The Garmin Quest makes a good compromise; the speaker is in the DC cable. You probably don't need the speaker when you're on battery/foot.


There are _lots_ of nits that are "bigger, heavier, more power hungry" that do voice. Garmin has a trainload of streetpilots and i models. Magellan has several roadmates. Lowrance has Iway, etc. There's probably several dozen such models on the market. What's good on the dashtop is bad in your backpack.

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In street navigation, I absolutely love speech guidance. I can concentrate on my driving, not the screen. But, off road, can you imagine it??? I would kill it first trip out!


Now on the subject of "talking cars"....I think auto makers should take an important cue from the aircraft industry. There should be a voice to call out critical information in your vehicle. Something like "fuel!...fuel!, or "oil pressure!...oil pressure!, or "overheating!..overheating! This information needs to be shoved down your throat...like right now! But noooo...They give us a guage or a light that must be looked at to do one danged bit of good! I would like my own version of "Bitching Betty" like an F-16 has!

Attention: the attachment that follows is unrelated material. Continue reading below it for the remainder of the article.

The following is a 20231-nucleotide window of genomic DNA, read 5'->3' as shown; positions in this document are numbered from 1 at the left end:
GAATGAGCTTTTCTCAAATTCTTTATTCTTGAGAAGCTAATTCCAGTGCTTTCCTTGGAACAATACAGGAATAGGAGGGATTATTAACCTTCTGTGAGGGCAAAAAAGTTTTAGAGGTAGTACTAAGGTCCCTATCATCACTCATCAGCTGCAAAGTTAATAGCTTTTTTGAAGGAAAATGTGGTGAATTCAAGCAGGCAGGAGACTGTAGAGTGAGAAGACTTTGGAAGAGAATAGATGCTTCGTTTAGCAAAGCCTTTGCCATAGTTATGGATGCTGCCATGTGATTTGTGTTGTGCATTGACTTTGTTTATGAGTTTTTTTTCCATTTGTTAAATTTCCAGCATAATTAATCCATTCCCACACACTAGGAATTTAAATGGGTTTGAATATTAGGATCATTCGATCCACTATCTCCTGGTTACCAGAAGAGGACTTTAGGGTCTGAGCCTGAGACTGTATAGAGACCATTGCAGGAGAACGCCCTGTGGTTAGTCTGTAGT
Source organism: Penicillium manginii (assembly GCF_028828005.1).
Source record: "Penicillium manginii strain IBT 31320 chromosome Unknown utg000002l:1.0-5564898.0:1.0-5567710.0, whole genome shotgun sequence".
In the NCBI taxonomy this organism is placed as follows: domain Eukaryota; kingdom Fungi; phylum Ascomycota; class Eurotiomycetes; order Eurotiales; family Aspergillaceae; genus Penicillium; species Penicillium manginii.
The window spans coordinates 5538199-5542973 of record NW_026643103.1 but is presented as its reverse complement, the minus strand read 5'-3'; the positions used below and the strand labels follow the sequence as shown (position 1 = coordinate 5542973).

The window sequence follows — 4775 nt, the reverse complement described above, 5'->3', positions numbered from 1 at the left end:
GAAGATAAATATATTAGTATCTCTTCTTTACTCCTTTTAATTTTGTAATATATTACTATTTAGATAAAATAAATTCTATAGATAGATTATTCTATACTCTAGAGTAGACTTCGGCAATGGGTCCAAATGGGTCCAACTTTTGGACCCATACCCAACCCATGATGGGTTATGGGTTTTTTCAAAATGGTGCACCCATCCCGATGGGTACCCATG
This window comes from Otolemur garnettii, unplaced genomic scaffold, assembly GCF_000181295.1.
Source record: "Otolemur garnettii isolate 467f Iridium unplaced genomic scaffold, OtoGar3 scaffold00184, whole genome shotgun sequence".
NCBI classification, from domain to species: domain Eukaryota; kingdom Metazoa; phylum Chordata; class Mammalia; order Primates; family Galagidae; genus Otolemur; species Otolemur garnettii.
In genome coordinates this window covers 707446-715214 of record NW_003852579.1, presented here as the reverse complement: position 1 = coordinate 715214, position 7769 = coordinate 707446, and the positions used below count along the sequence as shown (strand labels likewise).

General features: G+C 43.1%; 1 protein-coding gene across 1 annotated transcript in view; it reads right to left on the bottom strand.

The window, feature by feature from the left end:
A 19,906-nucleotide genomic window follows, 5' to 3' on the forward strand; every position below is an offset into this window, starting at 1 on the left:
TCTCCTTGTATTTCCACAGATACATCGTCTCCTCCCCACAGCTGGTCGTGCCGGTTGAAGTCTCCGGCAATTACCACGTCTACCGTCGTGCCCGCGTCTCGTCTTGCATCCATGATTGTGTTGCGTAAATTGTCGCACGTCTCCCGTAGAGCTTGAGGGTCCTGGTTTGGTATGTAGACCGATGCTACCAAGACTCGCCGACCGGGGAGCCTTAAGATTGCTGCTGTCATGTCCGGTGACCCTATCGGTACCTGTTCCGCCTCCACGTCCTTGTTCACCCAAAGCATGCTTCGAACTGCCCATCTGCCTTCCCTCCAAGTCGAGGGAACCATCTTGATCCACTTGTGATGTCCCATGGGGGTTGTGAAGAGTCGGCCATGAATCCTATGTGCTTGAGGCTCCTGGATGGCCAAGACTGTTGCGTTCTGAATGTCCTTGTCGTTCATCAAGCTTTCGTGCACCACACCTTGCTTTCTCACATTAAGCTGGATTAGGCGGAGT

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Now on the subject of "talking cars"....I think auto makers should take an important cue from the aircraft industry. There should be a voice to call out critical information in your vehicle. Something like "fuel!...fuel!, or "oil pressure!...oil pressure!, or "overheating!..overheating! This information needs to be shoved down your throat...like right now!

... and a "Nag Sensor" for that Unit to tell the wife to "Shut Up ! Shut Up ! " when she just won't let up - <_<

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As mentioned above, the Garmin Quest will do service as a talking mobile navigator, and a competent geocaching unit as well. It has an internal battery pack, so two day caching forays aren't possible without a recharge, and it can't do projections, but is compact, has a great color display, large memory, and free maps. It wil keep satellite lock while in your pocket with the antenna folded out.